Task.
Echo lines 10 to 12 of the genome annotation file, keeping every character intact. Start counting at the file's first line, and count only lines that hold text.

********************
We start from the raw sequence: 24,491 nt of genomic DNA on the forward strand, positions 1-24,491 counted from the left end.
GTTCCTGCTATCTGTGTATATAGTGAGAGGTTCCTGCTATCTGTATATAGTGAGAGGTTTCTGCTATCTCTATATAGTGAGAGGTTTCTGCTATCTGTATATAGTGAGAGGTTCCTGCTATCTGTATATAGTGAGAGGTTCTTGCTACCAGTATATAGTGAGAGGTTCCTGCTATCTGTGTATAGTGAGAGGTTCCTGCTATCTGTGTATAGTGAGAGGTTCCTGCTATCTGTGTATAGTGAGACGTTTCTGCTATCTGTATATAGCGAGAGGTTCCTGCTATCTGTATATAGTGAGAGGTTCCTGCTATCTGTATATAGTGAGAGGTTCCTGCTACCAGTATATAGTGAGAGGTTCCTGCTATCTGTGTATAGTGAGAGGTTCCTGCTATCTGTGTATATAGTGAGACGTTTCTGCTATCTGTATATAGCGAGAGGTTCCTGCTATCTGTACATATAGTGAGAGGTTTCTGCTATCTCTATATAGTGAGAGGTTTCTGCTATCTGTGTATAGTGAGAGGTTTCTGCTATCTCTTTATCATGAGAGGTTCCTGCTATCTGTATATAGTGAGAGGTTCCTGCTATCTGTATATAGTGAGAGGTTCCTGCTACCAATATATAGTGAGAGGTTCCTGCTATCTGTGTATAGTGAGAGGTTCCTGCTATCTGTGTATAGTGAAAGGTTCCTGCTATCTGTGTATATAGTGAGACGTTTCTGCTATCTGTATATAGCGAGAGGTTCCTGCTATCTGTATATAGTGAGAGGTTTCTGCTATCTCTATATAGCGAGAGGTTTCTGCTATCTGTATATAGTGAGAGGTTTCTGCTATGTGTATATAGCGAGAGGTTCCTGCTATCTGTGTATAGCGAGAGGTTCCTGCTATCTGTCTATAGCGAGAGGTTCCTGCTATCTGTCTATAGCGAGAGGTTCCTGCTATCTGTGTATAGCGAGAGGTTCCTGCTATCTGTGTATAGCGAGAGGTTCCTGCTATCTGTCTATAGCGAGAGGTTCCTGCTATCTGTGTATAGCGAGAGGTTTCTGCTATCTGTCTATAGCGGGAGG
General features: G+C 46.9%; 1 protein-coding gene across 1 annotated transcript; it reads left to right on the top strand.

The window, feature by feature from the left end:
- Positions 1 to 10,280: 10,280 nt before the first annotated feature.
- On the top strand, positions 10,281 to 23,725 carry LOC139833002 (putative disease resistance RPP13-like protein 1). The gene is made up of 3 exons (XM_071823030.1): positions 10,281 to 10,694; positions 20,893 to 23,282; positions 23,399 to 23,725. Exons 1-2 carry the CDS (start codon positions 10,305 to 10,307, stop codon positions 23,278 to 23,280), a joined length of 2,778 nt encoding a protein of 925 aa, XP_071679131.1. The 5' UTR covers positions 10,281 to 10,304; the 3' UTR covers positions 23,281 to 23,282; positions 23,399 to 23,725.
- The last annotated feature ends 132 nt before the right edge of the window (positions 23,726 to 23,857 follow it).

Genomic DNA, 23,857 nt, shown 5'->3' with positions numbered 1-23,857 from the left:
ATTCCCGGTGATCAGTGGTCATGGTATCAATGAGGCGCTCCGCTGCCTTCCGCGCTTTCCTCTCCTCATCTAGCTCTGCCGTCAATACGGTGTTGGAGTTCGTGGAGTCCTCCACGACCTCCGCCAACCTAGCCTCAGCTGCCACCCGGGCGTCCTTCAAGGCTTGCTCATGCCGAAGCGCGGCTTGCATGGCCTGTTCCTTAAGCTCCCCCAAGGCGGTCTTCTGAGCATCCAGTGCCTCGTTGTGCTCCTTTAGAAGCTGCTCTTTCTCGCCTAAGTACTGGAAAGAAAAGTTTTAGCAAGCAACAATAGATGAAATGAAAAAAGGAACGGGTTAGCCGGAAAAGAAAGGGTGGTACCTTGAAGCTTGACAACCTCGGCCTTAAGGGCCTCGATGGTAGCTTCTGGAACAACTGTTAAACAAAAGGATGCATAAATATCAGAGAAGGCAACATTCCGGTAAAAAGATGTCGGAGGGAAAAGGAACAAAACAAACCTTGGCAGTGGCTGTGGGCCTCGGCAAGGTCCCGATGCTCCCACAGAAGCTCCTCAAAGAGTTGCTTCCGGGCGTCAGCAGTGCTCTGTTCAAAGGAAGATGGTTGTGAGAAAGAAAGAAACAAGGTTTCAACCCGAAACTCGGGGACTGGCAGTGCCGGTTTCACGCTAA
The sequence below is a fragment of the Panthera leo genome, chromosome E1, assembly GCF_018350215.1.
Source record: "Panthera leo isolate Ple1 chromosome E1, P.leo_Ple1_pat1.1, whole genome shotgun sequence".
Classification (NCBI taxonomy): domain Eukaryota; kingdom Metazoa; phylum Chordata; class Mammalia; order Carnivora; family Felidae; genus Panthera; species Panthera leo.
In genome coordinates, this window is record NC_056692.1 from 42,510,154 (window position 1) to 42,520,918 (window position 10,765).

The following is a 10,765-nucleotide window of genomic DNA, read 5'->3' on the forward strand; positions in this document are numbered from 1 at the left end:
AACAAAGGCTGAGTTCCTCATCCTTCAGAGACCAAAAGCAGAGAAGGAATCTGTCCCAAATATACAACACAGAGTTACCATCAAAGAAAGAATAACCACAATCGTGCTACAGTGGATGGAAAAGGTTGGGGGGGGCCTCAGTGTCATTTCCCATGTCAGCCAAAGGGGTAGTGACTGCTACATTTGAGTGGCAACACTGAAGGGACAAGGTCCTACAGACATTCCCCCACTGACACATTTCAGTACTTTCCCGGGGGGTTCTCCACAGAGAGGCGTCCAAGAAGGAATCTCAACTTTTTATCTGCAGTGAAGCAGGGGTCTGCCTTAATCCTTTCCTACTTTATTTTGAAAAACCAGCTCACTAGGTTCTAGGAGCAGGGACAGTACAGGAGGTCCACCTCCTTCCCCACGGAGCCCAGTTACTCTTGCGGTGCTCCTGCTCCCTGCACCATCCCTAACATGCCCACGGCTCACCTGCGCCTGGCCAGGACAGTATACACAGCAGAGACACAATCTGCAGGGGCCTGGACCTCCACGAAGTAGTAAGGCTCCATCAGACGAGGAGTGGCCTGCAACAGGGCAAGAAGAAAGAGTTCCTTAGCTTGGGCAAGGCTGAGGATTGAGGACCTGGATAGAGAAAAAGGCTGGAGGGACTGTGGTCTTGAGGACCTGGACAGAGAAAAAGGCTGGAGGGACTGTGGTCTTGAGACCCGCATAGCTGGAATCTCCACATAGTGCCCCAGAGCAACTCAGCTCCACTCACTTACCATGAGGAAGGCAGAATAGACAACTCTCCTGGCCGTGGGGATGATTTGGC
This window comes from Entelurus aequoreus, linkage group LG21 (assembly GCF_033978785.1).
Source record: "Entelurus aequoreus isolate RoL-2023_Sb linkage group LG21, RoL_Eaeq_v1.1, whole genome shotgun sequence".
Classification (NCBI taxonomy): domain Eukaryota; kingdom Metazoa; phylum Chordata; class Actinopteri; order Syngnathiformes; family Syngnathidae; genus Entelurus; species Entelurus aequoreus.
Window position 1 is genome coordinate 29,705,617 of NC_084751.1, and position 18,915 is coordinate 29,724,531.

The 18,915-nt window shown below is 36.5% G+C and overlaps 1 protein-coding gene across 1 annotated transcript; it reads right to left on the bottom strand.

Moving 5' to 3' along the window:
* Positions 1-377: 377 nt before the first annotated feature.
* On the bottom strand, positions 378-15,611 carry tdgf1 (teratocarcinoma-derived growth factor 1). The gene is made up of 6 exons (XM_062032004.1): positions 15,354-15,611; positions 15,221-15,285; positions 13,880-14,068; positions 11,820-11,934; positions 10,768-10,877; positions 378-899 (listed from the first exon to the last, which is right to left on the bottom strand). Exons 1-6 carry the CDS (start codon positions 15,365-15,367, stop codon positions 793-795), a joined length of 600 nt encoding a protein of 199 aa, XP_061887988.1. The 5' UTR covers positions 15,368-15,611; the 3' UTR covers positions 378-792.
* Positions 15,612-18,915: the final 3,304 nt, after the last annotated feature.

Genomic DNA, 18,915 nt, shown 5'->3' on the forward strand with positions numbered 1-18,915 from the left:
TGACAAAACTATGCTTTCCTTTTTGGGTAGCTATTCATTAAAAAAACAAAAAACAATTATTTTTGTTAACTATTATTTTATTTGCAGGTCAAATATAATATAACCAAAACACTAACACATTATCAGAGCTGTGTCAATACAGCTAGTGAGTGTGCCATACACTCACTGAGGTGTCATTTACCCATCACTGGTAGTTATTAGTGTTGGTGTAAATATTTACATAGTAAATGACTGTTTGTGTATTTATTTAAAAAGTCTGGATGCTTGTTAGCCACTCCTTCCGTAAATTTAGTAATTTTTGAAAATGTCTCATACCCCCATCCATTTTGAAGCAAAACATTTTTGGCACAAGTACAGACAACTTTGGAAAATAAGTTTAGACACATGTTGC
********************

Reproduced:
The sequence below is a fragment of the Panthera leo genome, chromosome E1, assembly GCF_018350215.1.
Source record: "Panthera leo isolate Ple1 chromosome E1, P.leo_Ple1_pat1.1, whole genome shotgun sequence".
Classification (NCBI taxonomy): domain Eukaryota; kingdom Metazoa; phylum Chordata; class Mammalia; order Carnivora; family Felidae; genus Panthera; species Panthera leo.